At this period of the year, Portugal, and its westernmost promontories, can be quite oppressive. Not politically speaking – albeit we’ve been treading in a suave-Pax-Romana turmoil for the last five years -, but those who have walked under our June’s red-as-the-center-of-the-Japanese-flag sun can definitely taste how authoritative our summer really is.

Thus, listening to Thurm while sauntering around can become a defining paradoxical first-hand experience. Since the very beginning, this record proves itself to be glacial. In its innards, coldness is what you see, what you get and what you will be left with. This hails from one specific component: the guitar. Even if you’re not particularly aware of how black metal sounds, particularly its 90s Norwegian atmospheric branches, Thurm can give you some firm glances by relentlessly exploring the tremolo picking, mixing it with some top-notch tempo dynamics. “Enough”, for instance, turns out to be a faultless example of how black metal can be luffed by hardcore’s framework. Throughout its six minutes of length, there’s this smoldering sense of darkness plentitude. Guided by a lurid cusp ahead, built on Cascadian BM, post-metal taffeta, blooming feedback and hardcore’s steady gravel.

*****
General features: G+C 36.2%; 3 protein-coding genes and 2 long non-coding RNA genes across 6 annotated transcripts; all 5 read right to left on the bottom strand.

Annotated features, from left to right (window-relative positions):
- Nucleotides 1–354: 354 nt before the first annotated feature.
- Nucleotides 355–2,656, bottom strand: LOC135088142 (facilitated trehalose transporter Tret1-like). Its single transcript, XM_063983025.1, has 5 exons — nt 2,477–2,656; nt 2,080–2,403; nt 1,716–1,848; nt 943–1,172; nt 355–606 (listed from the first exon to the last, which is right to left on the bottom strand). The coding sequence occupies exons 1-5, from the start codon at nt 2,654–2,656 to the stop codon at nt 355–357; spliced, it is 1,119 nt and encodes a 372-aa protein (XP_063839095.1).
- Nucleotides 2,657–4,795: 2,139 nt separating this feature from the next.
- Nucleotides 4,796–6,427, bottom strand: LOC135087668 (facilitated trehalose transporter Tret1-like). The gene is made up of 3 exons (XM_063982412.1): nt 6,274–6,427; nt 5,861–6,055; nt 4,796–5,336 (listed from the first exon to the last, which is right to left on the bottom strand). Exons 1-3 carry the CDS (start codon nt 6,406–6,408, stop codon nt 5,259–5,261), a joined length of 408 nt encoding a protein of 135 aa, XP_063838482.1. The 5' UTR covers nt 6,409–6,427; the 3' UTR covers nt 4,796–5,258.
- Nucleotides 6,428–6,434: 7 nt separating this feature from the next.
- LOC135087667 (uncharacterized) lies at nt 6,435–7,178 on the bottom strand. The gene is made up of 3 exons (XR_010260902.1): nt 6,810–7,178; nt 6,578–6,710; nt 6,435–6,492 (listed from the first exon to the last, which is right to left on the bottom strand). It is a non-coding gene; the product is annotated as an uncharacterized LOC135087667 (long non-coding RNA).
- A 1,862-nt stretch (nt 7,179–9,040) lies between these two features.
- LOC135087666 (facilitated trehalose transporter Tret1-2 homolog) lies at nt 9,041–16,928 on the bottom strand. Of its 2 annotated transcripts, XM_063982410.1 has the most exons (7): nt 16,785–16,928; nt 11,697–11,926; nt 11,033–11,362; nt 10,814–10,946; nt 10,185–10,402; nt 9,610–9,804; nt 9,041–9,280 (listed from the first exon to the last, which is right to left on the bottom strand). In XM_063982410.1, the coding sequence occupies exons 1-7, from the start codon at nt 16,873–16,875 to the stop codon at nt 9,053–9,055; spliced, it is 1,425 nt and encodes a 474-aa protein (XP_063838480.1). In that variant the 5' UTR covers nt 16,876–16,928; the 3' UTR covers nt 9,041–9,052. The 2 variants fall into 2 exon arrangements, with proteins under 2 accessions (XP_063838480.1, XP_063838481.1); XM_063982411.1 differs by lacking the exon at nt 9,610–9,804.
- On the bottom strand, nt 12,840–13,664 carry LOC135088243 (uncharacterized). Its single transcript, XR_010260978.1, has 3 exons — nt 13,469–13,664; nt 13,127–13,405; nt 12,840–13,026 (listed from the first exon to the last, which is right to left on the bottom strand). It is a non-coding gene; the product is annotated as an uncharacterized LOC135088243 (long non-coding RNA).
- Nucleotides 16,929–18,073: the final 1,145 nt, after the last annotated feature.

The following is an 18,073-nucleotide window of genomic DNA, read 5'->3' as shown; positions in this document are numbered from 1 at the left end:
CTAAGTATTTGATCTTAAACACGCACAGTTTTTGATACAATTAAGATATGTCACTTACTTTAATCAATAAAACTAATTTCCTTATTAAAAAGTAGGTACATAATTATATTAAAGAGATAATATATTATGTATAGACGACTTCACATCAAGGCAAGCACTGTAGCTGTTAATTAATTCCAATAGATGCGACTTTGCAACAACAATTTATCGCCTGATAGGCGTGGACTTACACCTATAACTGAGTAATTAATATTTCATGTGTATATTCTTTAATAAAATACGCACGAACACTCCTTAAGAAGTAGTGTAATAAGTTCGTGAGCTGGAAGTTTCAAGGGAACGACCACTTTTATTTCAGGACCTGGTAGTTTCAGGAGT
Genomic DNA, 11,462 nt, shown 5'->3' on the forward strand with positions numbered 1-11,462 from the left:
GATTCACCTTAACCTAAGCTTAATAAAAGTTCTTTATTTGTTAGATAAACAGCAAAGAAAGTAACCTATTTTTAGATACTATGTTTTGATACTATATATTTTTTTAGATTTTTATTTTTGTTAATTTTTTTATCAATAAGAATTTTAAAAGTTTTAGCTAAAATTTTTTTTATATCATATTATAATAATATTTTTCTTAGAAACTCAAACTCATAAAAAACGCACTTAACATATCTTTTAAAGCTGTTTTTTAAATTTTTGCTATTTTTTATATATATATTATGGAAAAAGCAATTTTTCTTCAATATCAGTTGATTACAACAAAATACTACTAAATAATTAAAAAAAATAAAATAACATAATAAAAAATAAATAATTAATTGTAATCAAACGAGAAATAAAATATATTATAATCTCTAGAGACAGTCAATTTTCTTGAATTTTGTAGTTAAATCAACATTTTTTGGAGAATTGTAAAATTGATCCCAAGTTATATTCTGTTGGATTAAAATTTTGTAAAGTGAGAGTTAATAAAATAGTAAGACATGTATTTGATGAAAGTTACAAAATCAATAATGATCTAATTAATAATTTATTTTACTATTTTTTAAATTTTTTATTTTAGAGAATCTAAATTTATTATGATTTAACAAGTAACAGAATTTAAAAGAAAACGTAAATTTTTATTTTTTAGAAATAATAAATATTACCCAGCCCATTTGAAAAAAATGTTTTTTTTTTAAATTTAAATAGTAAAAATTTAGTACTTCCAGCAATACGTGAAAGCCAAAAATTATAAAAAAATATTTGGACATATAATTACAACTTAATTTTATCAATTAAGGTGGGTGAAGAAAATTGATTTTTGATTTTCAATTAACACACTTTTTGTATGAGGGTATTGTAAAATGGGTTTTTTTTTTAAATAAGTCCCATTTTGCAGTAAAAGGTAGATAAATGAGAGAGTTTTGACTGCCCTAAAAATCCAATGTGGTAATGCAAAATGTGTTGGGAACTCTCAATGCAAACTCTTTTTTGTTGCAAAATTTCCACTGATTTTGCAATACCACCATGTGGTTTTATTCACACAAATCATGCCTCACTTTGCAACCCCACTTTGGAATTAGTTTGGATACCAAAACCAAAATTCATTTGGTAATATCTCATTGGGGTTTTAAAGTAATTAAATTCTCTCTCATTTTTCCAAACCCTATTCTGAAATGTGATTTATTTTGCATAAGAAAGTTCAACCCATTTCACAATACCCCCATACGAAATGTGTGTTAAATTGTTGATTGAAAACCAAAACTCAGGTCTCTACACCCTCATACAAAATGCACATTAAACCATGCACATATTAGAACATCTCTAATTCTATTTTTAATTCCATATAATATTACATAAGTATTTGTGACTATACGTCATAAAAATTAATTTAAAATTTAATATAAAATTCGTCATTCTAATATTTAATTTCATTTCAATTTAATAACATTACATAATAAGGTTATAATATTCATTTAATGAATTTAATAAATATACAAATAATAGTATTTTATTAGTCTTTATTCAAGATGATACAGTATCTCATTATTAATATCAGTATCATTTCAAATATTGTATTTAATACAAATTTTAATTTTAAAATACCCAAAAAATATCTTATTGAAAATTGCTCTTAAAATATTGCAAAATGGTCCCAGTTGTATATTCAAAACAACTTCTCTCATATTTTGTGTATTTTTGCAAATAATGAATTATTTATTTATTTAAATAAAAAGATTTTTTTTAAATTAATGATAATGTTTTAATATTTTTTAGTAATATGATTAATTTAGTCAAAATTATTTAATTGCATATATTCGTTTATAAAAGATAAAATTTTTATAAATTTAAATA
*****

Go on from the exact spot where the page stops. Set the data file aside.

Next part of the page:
Throwing around names and comparisons is often a futile exercise, but so it is any review for that matter. Therefore, try perhaps to picture a much leaner and straight-to-the-point enact of what Altar Of Plagues have been doing, not as experimental but definitely similar in the want to embrace all kinds of dark. Or conceptualize a much more dominant rendition of Oathbreaker, reaching galleon-levels in relation to the Belgium. And, in case you are an enthusiast of Celeste and Hexis‘ sludgy syncopated patterns, the track “Modern Slavery Exists” will be nothing but captivating.

Justice for Anna as well, the former singer of Amber, who delivers a quintessential vocal performance fiercely inspired by topics such as female genital mutilation or modernized forms of totalitarianism. First-class.